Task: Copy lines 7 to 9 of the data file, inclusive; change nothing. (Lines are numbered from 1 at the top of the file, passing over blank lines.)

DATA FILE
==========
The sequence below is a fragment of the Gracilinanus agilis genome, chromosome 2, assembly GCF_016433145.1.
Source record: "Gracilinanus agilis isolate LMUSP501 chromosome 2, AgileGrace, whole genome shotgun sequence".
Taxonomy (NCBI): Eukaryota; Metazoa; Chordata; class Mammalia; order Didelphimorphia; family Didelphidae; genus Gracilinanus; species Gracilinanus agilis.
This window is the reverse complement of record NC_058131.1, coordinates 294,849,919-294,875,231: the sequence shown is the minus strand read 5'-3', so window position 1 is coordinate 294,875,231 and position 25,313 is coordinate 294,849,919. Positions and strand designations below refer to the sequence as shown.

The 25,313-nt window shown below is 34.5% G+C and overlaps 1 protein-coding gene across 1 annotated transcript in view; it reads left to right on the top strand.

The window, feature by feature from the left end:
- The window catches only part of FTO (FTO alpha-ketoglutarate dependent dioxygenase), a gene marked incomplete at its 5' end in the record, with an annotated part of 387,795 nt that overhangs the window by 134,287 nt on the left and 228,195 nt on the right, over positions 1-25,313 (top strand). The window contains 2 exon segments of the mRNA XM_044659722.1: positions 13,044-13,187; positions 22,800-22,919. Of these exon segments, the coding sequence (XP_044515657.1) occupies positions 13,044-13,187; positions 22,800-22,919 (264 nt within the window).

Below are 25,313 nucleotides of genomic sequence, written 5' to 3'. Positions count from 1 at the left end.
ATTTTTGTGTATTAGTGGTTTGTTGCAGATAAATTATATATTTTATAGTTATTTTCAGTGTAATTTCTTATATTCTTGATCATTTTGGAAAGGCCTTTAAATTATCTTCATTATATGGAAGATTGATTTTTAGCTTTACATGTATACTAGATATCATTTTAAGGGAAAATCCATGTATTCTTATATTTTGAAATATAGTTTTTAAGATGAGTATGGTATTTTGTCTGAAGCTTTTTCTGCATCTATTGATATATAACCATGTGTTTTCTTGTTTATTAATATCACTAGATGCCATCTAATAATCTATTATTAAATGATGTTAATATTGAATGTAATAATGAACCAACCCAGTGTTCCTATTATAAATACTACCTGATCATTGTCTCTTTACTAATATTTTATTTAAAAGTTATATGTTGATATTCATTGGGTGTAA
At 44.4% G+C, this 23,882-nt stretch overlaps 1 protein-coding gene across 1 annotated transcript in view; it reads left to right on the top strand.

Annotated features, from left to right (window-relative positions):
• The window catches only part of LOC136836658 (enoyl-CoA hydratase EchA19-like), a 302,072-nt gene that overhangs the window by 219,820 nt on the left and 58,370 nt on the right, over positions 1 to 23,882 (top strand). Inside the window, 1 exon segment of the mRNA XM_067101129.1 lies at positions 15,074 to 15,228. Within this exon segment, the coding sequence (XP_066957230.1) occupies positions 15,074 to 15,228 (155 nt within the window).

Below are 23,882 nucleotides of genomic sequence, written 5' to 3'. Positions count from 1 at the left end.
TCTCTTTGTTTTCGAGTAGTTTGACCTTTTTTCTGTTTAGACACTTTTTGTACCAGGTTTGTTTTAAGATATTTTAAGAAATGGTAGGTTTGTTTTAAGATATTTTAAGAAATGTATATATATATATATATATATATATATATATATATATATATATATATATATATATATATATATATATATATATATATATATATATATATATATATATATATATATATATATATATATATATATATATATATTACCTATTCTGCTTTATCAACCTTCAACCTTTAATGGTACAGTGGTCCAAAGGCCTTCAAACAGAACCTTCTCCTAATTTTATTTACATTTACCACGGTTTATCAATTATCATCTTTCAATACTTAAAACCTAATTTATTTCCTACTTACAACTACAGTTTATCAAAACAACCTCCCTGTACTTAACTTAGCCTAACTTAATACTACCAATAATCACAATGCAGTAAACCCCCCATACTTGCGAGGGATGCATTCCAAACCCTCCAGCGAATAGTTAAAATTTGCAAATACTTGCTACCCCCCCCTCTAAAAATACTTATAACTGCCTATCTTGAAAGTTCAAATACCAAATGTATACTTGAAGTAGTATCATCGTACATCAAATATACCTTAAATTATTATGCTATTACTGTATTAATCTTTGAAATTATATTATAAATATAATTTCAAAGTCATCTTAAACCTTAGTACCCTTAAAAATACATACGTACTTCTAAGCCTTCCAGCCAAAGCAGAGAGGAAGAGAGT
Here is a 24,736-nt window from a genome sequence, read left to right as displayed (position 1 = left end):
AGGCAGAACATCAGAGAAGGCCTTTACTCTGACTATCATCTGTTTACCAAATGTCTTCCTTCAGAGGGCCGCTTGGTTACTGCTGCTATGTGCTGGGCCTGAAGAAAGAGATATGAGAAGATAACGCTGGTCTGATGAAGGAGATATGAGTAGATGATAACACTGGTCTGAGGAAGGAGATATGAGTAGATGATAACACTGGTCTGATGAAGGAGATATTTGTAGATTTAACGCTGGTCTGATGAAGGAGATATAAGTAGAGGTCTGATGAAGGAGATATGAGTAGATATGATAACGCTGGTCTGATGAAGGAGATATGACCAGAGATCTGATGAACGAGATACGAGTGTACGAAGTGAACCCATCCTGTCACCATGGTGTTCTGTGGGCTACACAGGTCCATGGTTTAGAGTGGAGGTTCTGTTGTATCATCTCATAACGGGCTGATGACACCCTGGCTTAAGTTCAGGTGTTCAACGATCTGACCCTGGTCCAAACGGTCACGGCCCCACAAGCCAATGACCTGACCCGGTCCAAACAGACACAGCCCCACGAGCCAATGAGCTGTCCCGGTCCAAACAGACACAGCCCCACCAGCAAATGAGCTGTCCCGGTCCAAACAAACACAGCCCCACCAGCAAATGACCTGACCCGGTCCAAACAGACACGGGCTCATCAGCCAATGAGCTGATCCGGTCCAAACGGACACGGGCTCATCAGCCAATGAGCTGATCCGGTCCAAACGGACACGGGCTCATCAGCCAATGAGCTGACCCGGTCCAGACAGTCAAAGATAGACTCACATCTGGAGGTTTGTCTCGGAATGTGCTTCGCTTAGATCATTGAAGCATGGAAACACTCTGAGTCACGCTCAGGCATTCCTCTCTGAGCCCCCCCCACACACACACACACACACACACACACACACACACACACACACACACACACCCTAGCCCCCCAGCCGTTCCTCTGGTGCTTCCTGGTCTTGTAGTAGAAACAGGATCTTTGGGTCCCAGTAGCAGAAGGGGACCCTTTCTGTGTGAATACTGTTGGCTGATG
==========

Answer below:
- The window catches only part of FTO (FTO alpha-ketoglutarate dependent dioxygenase), a gene marked incomplete at its 5' end in the record, with an annotated part of 387,795 nt that overhangs the window by 134,287 nt on the left and 228,195 nt on the right, over positions 1-25,313 (top strand). The window contains 2 exon segments of the mRNA XM_044659722.1: positions 13,044-13,187; positions 22,800-22,919. Of these exon segments, the coding sequence (XP_044515657.1) occupies positions 13,044-13,187; positions 22,800-22,919 (264 nt within the window).

Below are 25,313 nucleotides of genomic sequence, written 5' to 3'. Positions count from 1 at the left end.
ATTTTTGTGTATTAGTGGTTTGTTGCAGATAAATTATATATTTTATAGTTATTTTCAGTGTAATTTCTTATATTCTTGATCATTTTGGAAAGGCCTTTAAATTATCTTCATTATATGGAAGATTGATTTTTAGCTTTACATGTATACTAGATATCATTTTAAGGGAAAATCCATGTATTCTTATATTTTGAAATATAGTTTTTAAGATGAGTATGGTATTTTGTCTGAAGCTTTTTCTGCATCTATTGATATATAACCATGTGTTTTCTTGTTTATTAATATCACTAGATGCCATCTAATAATCTATTATTAAATGATGTTAATATTGAATGTAATAATGAACCAACCCAGTGTTCCTATTATAAATACTACCTGATCATTGTCTCTTTACTAATATTTTATTTAAAAGTTATATGTTGATATTCATTGGGTGTAA